Welcome back to our monthly blog which this month is dedicated to the famous Monarch butterfly. Despite a long PR campaign to save its habitat, it is now on the endangered list.

The Monarch is one of only three butterflies in the milkweed butterfly family (Danaidae) in North America. It is a very large butterfly that can grow to be 4.9 inches wide. The Monarch has a distinctive flight pattern defined by vigorous flapping followed by a long glide pattern. It is orange in color with a white spotted black margin along its entire wing and a black veined orange field within.jennifer hugus avatar

It lays its white eggs on hostplants in the milkweed family, which turn into brightly yellow, black and white ringed caterpillars. The caterpillars absorb a toxin from the milkweed they eat which makes them unattractive to predators.

What makes the Monarch so special though is its migration pattern. In September it flies south from the Northeastern US and Canada through the Florida panhandle, across the gulf, or through southern Texas to Michoacan, Mexico where it arrives in November.
There they form multiple colonies of more than 100.000 butterflies each to spend the winter living of stored fat until it is time to head north again in March. They then fly back to eastern Mexico or the southern US, lay their eggs and die.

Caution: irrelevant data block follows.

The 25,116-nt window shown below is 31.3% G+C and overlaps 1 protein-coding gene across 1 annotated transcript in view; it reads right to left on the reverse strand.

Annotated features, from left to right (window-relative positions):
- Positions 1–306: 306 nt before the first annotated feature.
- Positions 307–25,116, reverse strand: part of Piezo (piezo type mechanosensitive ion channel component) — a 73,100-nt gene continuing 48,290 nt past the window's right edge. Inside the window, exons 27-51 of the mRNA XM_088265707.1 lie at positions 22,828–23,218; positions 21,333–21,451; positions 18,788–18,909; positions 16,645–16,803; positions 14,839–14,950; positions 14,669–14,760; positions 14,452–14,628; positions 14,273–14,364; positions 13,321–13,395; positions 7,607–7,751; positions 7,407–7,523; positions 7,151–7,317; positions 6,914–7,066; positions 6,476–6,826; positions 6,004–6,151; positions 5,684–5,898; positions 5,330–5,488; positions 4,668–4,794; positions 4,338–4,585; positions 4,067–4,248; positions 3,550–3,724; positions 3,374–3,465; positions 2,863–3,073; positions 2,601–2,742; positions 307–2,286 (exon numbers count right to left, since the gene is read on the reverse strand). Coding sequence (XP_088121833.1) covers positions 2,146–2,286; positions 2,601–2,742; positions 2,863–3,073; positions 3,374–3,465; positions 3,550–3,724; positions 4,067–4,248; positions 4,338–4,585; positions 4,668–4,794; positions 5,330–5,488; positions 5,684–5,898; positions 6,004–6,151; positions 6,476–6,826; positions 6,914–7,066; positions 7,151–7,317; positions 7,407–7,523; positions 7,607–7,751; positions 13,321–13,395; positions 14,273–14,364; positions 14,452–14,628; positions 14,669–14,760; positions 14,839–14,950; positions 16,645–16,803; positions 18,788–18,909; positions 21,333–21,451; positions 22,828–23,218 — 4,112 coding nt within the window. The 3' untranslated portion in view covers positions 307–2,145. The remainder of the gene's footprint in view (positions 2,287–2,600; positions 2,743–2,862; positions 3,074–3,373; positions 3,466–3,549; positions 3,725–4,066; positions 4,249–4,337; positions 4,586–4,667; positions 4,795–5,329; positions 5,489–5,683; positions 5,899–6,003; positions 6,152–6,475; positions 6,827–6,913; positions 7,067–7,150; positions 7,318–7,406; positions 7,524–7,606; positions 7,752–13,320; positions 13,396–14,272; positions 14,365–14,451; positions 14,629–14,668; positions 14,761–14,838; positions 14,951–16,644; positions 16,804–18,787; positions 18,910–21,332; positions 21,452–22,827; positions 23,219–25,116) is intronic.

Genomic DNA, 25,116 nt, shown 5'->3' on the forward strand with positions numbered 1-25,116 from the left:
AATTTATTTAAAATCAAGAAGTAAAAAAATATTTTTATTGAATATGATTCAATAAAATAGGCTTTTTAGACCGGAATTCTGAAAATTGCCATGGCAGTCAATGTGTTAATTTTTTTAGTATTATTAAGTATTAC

The next generation continues north in April and May to the mid US where they repeat the process. The third generation then continues to the northern US and Canada. In September they make the same 2500-mile journey in the opposite direction. What of course makes this so remarkable is that none of these generations ever make the entire trip and still know exactly where to go.

We can help the Monarch here in Florida not only by planting milkweed too lay their eggs on but also by making sure we cut that milkweed back in the fall. If you have planted the preferred native milkweeds, such as sandhill or swamp milkweed, they may die back by themselves. The tropical milkweed we mostly find in commercial nurseries however will continue to grow and bloom in the fall, encouraging the Monarch to hang around and lay their eggs, thereby killing the next generation in our too low winter temperatures.

Join us next month for the last blog of the year when we pull all the info together, so we know how to do our bit to help butterflies survive our changing times.

For additional information please visit: https://gardeningsolutions.ifas.ufl.edu/design/types-of-gardens/butterflygardens.

by Wayne Hobbs

Source: UF/IFAS Pest Alert

Note: All images and contents are the property of UF/IFAS.


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